Leaders of the board of Hope College have moved away from a plan to fire President John Knapp immediately. Board members are divided about whether to oust Knapp, sources aware of their discussions said, but those who want to do so have pulled back amid growing publicity about their move to get rid of a leader with strong backing from students, professors and alumni.
On Friday, hundreds of students and faculty members gathered at a central meeting point on campus and sat down in silence, saying they were demonstrating support for Knapp and frustration at the move to oust their president.
At around the same time, the board chair, Mary Bauman, sent her fellow trustees an email -- which was leaked to Inside Higher Ed -- that confirms the fears of many on campus that a move was afoot to fire Knapp. The email indicates that board leaders have pulled back from that plan for now but will resume discussions about his future next month.
The email, in its entirety, says: "The executive committee has discussed the feedback received during the informational meeting on Tuesday, April 12, and we unanimously agree to withdraw our motion to recommend the termination of John Knapp’s contract as president of Hope College. Our rationale for doing so at this time is that we believe it is in the best interests of the institution as a whole and because we are concerned about the health and unity of the board. However, we continue to be unanimous in our serious concerns about John Knapp’s performance as president.
"By withdrawing the motion we are slowing this process down and can take more time for discussion, as was requested by some of our board members. Other than any essential business which may need to come before the board at our May 5-6 meeting, we plan to devote the balance of the meeting to the discussion of this critical issue in order to provide information, answer questions and together move forward to bring resolution. I understand this has been a difficult period, made more so as confidential discussions have been shared beyond board membership. Thank you for your input and ideas thus far, and please remember that past and future deliberations as a board are to be held in strictest confidence. I look forward to your continued engagement as we move ahead."
Bauman referred a request for comment about why board members are concerned about Knapp to a college spokeswoman. The spokeswoman said Knapp was not commenting and that communications from board members were "private and confidential."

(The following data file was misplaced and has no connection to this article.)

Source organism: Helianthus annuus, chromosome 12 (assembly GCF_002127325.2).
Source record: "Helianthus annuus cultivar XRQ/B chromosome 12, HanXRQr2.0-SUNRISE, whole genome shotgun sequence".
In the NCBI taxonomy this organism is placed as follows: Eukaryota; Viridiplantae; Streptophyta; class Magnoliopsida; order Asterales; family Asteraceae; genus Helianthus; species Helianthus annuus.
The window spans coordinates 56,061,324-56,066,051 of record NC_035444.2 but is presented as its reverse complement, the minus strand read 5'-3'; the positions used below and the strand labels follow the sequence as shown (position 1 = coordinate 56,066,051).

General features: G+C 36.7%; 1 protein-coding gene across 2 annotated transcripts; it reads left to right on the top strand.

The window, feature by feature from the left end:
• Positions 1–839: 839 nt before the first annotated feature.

Knapp walked by the student protest Friday, waved and did not say anything. He did send an email to the campus the same day. "I recognize that this is a challenging time for the Hope community as many have become aware that leaders of the college are seeking to resolve some disagreements. This process is ongoing, but please rest assured that everyone concerned is aware that uncertainty has heightened anxiety on our campus," Knapp wrote.
"I am also aware that there has been speculation about the departure of Provost Rich Ray. Let me reiterate that my request for the provost to step down was about a need for new leadership for Hope's academic program. My decision was not based on any differences of opinions on social or religious issues. I also would like to restate my gratitude to Provost Ray for his years of service in the college’s leadership."
The delay in the discussion and vote will give more time for Knapp's supporters to lobby trustees -- something backers are doing through social media, a petition and private outreach. But a vote would now come while students are taking final exams, when it may be difficult for them to mobilize as they did last week.
While board leaders have not discussed why they want to oust Knapp, multiples sources have said that the conflict came to a head last week after Knapp asked Ray to step down. Many faculty members have said that Ray had poor relations with professors, and they cheered Knapp's move. But Ray is close to many board members, some of whom have resisted changes Knapp has promoted since becoming president in 2013.
Professors -- speaking off the record as they are not sure who will win the struggle over the college -- have reiterated their praise for the president and concerns about the former provost and his trustee allies. Several said that they viewed the board's reaction to the president's decision to change provosts as meddling in an administrative decision that the president had every right to make, and that he made in a way that respected the outgoing provost.